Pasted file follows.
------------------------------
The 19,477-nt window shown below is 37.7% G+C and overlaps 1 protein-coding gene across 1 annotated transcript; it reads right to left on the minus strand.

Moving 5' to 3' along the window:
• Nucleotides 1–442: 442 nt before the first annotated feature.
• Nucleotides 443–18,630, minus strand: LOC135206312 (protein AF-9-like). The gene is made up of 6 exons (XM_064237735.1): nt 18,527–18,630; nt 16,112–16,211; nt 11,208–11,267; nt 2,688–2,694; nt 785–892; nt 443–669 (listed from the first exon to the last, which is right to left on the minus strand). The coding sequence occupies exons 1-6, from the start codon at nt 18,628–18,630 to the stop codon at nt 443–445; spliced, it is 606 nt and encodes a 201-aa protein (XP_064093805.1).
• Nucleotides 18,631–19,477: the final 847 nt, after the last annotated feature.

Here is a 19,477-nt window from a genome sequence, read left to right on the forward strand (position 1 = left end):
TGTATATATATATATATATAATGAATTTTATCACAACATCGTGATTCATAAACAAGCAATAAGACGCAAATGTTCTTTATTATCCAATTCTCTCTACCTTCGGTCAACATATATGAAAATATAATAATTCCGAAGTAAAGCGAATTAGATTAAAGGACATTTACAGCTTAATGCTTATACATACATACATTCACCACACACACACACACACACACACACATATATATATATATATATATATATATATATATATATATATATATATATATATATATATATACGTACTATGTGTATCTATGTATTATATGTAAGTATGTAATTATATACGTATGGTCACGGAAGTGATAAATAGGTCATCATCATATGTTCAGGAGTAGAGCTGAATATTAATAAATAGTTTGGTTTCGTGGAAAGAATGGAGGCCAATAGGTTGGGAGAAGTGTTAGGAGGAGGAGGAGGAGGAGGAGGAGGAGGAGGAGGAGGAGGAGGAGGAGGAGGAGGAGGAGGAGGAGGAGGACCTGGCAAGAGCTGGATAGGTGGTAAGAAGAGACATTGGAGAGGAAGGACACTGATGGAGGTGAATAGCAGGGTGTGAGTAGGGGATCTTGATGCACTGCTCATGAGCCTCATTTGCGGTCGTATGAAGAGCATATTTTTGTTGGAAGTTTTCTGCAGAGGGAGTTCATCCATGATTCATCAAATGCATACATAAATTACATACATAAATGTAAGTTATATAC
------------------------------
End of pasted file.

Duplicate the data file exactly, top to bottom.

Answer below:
The 19,477-nt window shown below is 37.7% G+C and overlaps 1 protein-coding gene across 1 annotated transcript; it reads right to left on the minus strand.

Moving 5' to 3' along the window:
• Nucleotides 1–442: 442 nt before the first annotated feature.
• Nucleotides 443–18,630, minus strand: LOC135206312 (protein AF-9-like). The gene is made up of 6 exons (XM_064237735.1): nt 18,527–18,630; nt 16,112–16,211; nt 11,208–11,267; nt 2,688–2,694; nt 785–892; nt 443–669 (listed from the first exon to the last, which is right to left on the minus strand). The coding sequence occupies exons 1-6, from the start codon at nt 18,628–18,630 to the stop codon at nt 443–445; spliced, it is 606 nt and encodes a 201-aa protein (XP_064093805.1).
• Nucleotides 18,631–19,477: the final 847 nt, after the last annotated feature.

Here is a 19,477-nt window from a genome sequence, read left to right on the forward strand (position 1 = left end):
TGTATATATATATATATATAATGAATTTTATCACAACATCGTGATTCATAAACAAGCAATAAGACGCAAATGTTCTTTATTATCCAATTCTCTCTACCTTCGGTCAACATATATGAAAATATAATAATTCCGAAGTAAAGCGAATTAGATTAAAGGACATTTACAGCTTAATGCTTATACATACATACATTCACCACACACACACACACACACACACACATATATATATATATATATATATATATATATATATATATATATATATATATATATATATATACGTACTATGTGTATCTATGTATTATATGTAAGTATGTAATTATATACGTATGGTCACGGAAGTGATAAATAGGTCATCATCATATGTTCAGGAGTAGAGCTGAATATTAATAAATAGTTTGGTTTCGTGGAAAGAATGGAGGCCAATAGGTTGGGAGAAGTGTTAGGAGGAGGAGGAGGAGGAGGAGGAGGAGGAGGAGGAGGAGGAGGAGGAGGAGGAGGAGGAGGAGGAGGAGGACCTGGCAAGAGCTGGATAGGTGGTAAGAAGAGACATTGGAGAGGAAGGACACTGATGGAGGTGAATAGCAGGGTGTGAGTAGGGGATCTTGATGCACTGCTCATGAGCCTCATTTGCGGTCGTATGAAGAGCATATTTTTGTTGGAAGTTTTCTGCAGAGGGAGTTCATCCATGATTCATCAAATGCATACATAAATTACATACATAAATGTAAGTTATATAC